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Rethinking anti-corruption strategy: matching policies to context – a book review

Written by Guest on Monday, 20 January 2014

What ‘really works’ in fighting corruption? Laurence Cockroft reviews Professor Dan Hough, Director of the Sussex Centre for Anti-Corruption’s book ‘Corruption, Anti-corruption and Governance’.


What ‘really works’ in fighting corruption? Laurence Cockroft reviews Professor Dan Hough, Director of the Sussex Centre for Anti-Corruption’s book ‘Corruption, Anti-corruption and Governance’.

I’ve been reading a new book, Corruption Anti-Corruption and Goverance (Palgrave Macmillan, 2013) by Prof. Dan Hough, Director of the Sussex Centre for the Study of Corruption at the University of Sussex. Hough tries to answer the question: under what conditions do which kinds of anti corruption strategy work? His approach is based on a recognition that strategies have to vary according to national contexts and that what might work where corruption levels are high will probably not work where corruption levels are at a medium or low level. The origin of the question and the approach lie in a recognition that the international anti corruption agenda at least as perceived and driven by western analysts, donors and activists has tended to apply a ‘one size fits all’ approach. Initially focusing on a belief that economic liberalisation would minimise corruption the agenda moved on to a focus on ‘governance’ and has only gradually come to recognise the need for policies tailored to each national context. The book argues that even this approach has a long way to go.

Hough’s analysis is based on  three pairs of  ‘comparable countries’: Kenya and Bangladesh, Poland and South Korea and Germany and the UK. These are stimulating choices reflecting ‘high’, ‘medium’ and ‘low’ levels of corruption. The national contexts around 2000 are defined by the World Governance Indicators (WGIs) of the World Bank Institute. The analysis then goes on to examine how the six countries, paired by these indicators, have fared in addressing corruption with particular reference both to changes in the WGI and to TI’s Corruption Perception Index (CPI). These country choices are good because there are indeed significant differences within the pairs. Bangladesh (notwithstanding the current electoral crisis) has made significant strides in combating corruption at a time when Kenya made no significant progress measured by the ‘Controlling Corruption’ criterion on the WGI. Both South Korea and Poland made significant progress while Germany and the UK reversed their relative positions on the same basis.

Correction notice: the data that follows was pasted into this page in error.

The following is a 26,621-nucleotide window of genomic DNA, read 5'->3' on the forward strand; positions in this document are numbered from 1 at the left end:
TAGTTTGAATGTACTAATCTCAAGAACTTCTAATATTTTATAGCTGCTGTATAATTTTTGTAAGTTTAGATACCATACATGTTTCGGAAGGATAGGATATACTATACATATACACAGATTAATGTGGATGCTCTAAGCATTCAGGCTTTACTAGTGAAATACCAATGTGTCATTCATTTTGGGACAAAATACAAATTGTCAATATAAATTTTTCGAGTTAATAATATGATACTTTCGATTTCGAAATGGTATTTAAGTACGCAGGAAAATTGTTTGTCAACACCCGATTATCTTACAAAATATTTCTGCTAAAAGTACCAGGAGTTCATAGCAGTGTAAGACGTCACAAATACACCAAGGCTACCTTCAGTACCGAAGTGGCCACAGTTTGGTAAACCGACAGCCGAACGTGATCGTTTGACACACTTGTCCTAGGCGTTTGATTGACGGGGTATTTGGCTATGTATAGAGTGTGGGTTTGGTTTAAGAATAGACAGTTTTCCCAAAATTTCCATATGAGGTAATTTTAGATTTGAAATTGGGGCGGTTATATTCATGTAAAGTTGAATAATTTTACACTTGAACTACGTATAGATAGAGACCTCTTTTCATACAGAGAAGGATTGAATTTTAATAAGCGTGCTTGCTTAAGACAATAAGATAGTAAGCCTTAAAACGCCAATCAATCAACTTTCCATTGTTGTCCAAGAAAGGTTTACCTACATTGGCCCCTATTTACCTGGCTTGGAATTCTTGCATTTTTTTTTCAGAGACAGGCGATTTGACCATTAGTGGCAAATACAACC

While this approach is based on a heavy use of indices that can never be objectively accurate, Hough argues that they are robust enough to ask the question: what aspects of ‘strategy’ drove these changes? In the course of answering this he presents a varied and interesting set of facts and near-facts as an explanation. Highlights amongst the first pair include a good discussion of the role of the military backed regime in Bangladesh in 2007-8, a very positive account of the role of Transparency International Bangladesh and the failure of the various incarnations of anti corruption agencies in Kenya. Amongst the second pair they include the lasting impact of reforms led by President Kim Dae-Jung in South Korea between 1998 and 2003 and  the partially successful politicisation in Poland of anti-corruption by the Law and Justice Party (Psi) prior to taking power from 2005-7 (with mixed results). Amongst the third pair they include a good discussion of why Germany is still a laggard in relation to UNCAC, though a very effective prosecutor of corporate corruption, and why the UK is a latter day convert to both ‘hard’ and soft’ law but is perceived to have declining standards.

Whilst all this is good material it does not manage to ascribe progress where it has been made, to ‘strategy’ as opposed to ad hoc interventions or indeed to imperceptible changes in the cultural and ethical climate. Hough has found it difficult to draw the hard conclusions which he set out to identify: his final message is that there is a need for constant change in anti corruption agendas, adapted to country circumstances. I enjoyed the book and I admire the approach, but I am concerned that such a well considered analysis still does not allow us to explain ‘what really works’ in fighting corruption.

 

Laurence Cockcroft is a development economist who has worked for governments, international organizations, and private- and public-sector entities. He is a founding member of Transparency International and was formerly chairman of its UK chapter. Laurence is also the author of ‘Global Corruption: Money, Power, and Ethics in the Modern World’.

 

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Read 25078 times Last modified on Tuesday, 24 November 2015 11:47

Guest

The TI-UK blog features thought and opinion from guest writers as well as TI staff. Any opinions expressed by external contributors do not necessarily reflect the views of Transparency International UK.

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